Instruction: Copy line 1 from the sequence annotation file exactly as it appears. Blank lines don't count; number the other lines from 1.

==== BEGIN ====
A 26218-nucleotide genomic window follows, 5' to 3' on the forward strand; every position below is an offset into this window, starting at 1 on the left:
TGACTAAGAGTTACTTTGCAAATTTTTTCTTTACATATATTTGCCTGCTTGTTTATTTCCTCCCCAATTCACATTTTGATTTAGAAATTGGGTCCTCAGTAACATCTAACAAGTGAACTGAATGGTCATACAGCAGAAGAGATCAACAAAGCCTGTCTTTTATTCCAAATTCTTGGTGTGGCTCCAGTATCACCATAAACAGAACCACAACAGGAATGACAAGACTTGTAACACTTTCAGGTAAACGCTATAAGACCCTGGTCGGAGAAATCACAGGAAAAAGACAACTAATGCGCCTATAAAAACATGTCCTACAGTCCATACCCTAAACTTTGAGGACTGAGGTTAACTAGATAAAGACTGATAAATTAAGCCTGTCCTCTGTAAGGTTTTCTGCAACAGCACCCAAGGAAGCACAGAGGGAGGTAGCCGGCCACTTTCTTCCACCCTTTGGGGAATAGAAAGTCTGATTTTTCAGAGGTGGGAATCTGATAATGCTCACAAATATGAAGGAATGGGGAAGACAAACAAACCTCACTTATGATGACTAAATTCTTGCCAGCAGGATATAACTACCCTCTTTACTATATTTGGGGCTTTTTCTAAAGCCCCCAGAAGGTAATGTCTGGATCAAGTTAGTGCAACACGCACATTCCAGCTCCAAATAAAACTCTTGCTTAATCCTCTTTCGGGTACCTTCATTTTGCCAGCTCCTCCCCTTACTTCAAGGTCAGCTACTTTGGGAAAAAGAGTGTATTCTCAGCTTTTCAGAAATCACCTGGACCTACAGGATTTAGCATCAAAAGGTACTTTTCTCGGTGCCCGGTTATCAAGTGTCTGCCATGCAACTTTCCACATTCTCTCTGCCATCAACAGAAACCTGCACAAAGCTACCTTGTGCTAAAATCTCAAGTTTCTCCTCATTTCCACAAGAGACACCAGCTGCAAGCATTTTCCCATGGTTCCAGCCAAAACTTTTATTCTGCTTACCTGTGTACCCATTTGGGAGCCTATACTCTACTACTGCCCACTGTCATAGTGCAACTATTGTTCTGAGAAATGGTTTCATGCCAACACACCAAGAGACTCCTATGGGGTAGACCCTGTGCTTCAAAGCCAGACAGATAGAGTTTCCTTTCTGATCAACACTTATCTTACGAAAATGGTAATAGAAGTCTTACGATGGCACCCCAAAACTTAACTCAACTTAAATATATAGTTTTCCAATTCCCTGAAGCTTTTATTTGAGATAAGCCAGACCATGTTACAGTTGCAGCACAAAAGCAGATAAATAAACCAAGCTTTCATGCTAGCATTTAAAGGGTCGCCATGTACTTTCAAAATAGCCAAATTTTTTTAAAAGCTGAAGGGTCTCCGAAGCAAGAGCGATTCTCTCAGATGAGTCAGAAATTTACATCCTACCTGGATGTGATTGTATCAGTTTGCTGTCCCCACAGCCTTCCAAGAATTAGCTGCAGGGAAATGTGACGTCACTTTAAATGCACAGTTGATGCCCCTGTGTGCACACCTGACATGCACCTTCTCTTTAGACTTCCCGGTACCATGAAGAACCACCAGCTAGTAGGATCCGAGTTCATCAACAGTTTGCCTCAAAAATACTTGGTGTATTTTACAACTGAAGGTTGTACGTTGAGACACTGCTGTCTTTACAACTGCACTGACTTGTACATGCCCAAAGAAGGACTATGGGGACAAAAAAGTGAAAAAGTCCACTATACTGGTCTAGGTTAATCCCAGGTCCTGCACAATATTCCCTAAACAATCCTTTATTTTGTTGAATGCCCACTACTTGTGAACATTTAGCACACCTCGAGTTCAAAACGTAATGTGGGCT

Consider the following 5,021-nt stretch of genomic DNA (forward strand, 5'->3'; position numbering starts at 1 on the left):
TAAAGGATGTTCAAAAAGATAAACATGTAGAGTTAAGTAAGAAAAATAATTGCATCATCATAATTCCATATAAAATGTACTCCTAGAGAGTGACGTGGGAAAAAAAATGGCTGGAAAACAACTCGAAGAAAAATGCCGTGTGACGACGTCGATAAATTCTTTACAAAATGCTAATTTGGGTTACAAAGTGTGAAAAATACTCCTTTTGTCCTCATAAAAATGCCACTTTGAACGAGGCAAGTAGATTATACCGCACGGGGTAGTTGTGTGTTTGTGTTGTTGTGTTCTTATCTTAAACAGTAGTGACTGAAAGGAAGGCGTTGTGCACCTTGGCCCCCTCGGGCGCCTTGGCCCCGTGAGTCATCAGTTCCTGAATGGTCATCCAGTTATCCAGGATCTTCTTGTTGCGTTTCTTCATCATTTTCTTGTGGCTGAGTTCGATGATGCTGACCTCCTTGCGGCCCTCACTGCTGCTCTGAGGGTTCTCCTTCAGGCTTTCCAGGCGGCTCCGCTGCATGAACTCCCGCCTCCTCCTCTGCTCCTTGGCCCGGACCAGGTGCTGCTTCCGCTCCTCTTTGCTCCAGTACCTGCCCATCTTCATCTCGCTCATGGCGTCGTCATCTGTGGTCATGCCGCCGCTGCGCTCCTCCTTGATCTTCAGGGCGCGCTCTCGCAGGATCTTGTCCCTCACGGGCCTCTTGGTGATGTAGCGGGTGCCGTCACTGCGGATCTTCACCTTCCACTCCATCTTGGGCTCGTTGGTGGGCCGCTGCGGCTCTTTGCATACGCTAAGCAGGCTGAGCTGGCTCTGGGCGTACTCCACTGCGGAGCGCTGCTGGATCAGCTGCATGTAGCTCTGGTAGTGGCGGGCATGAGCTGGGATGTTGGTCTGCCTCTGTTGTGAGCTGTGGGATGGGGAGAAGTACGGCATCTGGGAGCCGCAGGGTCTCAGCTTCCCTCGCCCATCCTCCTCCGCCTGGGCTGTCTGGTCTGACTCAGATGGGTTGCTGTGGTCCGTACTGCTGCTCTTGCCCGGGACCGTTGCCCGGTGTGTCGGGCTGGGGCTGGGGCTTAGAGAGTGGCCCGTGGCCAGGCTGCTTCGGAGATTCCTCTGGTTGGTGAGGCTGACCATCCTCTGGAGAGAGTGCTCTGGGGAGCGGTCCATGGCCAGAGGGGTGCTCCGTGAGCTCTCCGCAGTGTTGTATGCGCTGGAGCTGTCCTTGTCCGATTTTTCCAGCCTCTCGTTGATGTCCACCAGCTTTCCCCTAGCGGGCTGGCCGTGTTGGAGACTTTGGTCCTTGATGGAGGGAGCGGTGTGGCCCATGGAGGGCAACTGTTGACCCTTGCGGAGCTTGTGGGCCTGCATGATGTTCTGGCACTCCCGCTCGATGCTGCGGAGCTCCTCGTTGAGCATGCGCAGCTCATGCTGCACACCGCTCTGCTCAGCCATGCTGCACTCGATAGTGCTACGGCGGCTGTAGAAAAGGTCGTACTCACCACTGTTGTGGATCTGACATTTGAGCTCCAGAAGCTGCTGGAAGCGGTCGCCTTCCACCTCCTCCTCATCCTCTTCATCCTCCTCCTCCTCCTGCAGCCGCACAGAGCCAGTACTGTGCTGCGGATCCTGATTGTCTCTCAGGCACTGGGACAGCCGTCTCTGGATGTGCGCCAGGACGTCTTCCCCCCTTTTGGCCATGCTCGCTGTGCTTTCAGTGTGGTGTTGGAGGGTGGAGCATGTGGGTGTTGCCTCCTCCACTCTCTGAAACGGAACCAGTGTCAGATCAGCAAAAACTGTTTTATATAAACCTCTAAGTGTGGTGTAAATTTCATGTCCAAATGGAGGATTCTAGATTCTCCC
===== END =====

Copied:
A 26218-nucleotide genomic window follows, 5' to 3' on the forward strand; every position below is an offset into this window, starting at 1 on the left: